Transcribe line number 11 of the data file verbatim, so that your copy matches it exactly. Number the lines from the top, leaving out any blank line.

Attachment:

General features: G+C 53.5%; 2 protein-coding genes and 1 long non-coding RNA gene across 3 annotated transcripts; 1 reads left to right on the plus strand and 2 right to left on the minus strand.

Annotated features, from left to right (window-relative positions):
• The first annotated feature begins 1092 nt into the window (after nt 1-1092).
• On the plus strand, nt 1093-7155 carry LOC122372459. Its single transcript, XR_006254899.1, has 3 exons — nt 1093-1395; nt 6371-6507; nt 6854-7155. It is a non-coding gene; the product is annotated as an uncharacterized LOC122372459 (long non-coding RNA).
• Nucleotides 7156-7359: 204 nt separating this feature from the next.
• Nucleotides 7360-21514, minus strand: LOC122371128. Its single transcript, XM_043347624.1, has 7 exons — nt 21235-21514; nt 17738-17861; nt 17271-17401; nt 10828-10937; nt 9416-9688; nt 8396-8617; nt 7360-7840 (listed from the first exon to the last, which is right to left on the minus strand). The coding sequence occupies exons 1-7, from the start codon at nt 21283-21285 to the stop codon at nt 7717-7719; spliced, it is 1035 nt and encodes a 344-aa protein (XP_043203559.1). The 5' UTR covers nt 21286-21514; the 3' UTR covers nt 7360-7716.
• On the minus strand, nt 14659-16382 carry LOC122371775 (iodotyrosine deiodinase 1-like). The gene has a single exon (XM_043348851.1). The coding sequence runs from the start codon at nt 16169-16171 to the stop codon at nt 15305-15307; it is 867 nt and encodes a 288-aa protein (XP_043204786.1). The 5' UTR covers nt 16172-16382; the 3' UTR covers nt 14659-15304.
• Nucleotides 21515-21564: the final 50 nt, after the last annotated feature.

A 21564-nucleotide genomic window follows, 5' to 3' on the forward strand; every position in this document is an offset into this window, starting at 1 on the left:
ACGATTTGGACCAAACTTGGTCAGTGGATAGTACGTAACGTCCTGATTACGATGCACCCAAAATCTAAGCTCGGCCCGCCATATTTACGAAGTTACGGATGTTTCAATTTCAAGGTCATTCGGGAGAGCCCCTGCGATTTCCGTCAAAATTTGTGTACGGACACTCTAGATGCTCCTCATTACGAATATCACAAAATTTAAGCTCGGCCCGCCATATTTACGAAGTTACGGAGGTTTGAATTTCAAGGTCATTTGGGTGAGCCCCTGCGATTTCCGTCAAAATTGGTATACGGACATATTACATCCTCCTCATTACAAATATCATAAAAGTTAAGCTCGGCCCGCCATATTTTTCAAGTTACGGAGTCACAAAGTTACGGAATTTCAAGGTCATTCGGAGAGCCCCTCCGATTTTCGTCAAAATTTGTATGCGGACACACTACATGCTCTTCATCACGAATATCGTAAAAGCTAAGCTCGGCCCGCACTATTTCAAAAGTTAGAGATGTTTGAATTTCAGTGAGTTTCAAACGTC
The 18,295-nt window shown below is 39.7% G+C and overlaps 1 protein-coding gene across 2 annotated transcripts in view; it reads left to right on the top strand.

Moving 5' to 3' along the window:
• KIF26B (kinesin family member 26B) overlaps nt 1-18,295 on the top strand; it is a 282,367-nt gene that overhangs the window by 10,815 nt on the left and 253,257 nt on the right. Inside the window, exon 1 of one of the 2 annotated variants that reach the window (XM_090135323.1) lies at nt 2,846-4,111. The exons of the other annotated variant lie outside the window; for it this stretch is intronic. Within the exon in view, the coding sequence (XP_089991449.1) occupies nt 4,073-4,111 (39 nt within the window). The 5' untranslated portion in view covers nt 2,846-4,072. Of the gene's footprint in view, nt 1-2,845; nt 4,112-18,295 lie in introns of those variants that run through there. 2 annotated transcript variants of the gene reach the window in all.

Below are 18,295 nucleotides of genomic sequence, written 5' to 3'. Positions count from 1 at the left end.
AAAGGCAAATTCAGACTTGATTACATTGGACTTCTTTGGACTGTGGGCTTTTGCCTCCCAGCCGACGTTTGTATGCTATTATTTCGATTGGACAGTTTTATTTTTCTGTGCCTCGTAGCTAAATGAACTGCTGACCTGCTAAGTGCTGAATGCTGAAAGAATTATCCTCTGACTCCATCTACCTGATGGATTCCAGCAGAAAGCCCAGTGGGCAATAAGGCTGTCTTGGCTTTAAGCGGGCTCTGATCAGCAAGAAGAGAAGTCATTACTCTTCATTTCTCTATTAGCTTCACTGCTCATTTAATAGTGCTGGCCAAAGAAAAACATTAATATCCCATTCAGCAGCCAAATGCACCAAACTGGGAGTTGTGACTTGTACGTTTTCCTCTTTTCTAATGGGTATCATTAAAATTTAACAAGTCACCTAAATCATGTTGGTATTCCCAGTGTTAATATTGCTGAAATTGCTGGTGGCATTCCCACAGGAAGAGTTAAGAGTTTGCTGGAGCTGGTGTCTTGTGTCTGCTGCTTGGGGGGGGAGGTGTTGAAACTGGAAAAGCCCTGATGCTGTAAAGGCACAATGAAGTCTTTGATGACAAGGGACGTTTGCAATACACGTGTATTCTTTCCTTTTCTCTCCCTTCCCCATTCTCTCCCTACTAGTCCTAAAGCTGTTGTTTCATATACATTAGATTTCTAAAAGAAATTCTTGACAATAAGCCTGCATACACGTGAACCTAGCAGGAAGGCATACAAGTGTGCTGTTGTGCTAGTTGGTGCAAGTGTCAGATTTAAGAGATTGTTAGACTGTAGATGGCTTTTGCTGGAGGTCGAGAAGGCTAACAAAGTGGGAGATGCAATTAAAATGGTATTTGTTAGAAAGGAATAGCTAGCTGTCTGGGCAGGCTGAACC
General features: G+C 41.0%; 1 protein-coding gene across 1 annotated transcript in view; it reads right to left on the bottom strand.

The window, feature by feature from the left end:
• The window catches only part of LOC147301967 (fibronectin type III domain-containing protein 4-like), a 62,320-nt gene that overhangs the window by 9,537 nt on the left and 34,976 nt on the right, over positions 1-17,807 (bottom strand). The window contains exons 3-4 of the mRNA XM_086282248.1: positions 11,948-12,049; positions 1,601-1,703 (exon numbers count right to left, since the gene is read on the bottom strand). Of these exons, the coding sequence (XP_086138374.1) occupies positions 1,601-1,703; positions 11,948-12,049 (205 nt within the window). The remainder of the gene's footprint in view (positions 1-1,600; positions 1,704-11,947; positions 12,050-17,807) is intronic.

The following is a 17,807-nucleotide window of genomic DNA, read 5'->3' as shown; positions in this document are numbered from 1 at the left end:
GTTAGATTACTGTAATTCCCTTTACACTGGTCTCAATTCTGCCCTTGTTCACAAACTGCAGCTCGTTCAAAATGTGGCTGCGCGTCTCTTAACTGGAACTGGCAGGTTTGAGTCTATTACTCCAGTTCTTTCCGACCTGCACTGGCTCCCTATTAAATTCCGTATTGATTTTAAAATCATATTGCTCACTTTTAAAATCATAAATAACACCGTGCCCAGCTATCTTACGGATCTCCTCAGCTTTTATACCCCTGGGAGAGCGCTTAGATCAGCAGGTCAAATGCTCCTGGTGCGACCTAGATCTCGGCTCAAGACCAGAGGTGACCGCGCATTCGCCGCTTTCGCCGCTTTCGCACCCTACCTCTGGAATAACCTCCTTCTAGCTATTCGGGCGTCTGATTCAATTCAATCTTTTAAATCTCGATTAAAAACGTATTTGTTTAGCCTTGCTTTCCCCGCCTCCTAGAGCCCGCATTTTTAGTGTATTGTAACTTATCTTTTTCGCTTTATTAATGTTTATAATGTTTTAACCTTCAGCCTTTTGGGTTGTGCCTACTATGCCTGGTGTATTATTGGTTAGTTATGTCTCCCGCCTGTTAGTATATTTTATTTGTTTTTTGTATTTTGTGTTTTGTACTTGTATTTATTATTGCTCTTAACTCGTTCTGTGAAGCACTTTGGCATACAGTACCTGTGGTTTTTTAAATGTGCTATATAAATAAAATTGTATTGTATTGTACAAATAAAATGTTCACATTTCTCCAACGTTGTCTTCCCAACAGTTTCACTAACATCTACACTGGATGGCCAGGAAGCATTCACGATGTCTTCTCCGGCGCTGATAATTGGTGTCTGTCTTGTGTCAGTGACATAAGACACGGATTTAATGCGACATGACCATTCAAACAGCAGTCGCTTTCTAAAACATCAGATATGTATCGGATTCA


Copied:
The 18,295-nt window shown below is 39.7% G+C and overlaps 1 protein-coding gene across 2 annotated transcripts in view; it reads left to right on the top strand.